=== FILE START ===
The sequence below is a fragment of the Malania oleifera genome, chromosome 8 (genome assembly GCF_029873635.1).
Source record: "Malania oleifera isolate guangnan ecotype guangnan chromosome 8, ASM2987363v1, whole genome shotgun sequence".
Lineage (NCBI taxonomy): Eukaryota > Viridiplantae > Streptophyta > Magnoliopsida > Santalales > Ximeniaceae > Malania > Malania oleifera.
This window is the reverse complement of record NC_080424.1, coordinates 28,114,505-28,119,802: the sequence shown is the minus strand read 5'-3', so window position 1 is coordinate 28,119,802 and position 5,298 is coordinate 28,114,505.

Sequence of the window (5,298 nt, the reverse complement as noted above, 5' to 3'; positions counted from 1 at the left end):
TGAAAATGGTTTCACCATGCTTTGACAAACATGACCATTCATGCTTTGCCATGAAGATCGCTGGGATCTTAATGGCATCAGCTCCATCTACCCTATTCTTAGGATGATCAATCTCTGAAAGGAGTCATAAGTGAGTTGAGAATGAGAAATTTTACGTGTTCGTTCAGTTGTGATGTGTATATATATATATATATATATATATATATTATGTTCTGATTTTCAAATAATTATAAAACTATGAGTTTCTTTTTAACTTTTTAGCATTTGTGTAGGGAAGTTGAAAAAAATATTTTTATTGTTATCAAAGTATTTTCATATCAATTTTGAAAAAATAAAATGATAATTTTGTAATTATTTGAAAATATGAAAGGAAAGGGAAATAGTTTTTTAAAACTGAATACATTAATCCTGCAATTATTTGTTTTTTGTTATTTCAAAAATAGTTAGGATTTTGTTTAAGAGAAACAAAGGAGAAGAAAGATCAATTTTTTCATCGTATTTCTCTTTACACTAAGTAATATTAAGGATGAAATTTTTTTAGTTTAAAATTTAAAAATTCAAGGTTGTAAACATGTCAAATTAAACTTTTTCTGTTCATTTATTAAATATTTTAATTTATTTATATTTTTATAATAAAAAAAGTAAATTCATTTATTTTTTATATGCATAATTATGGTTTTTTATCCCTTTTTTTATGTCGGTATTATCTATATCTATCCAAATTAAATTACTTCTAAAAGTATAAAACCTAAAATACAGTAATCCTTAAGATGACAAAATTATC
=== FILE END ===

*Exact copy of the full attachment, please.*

The sequence below is a fragment of the Malania oleifera genome, chromosome 8 (genome assembly GCF_029873635.1).
Source record: "Malania oleifera isolate guangnan ecotype guangnan chromosome 8, ASM2987363v1, whole genome shotgun sequence".
Lineage (NCBI taxonomy): Eukaryota > Viridiplantae > Streptophyta > Magnoliopsida > Santalales > Ximeniaceae > Malania > Malania oleifera.
This window is the reverse complement of record NC_080424.1, coordinates 28,114,505-28,119,802: the sequence shown is the minus strand read 5'-3', so window position 1 is coordinate 28,119,802 and position 5,298 is coordinate 28,114,505.

Sequence of the window (5,298 nt, the reverse complement as noted above, 5' to 3'; positions counted from 1 at the left end):
TGAAAATGGTTTCACCATGCTTTGACAAACATGACCATTCATGCTTTGCCATGAAGATCGCTGGGATCTTAATGGCATCAGCTCCATCTACCCTATTCTTAGGATGATCAATCTCTGAAAGGAGTCATAAGTGAGTTGAGAATGAGAAATTTTACGTGTTCGTTCAGTTGTGATGTGTATATATATATATATATATATATATATATTATGTTCTGATTTTCAAATAATTATAAAACTATGAGTTTCTTTTTAACTTTTTAGCATTTGTGTAGGGAAGTTGAAAAAAATATTTTTATTGTTATCAAAGTATTTTCATATCAATTTTGAAAAAATAAAATGATAATTTTGTAATTATTTGAAAATATGAAAGGAAAGGGAAATAGTTTTTTAAAACTGAATACATTAATCCTGCAATTATTTGTTTTTTGTTATTTCAAAAATAGTTAGGATTTTGTTTAAGAGAAACAAAGGAGAAGAAAGATCAATTTTTTCATCGTATTTCTCTTTACACTAAGTAATATTAAGGATGAAATTTTTTTAGTTTAAAATTTAAAAATTCAAGGTTGTAAACATGTCAAATTAAACTTTTTCTGTTCATTTATTAAATATTTTAATTTATTTATATTTTTATAATAAAAAAAGTAAATTCATTTATTTTTTATATGCATAATTATGGTTTTTTATCCCTTTTTTTATGTCGGTATTATCTATATCTATCCAAATTAAATTACTTCTAAAAGTATAAAACCTAAAATACAGTAATCCTTAAGATGACAAAATTATC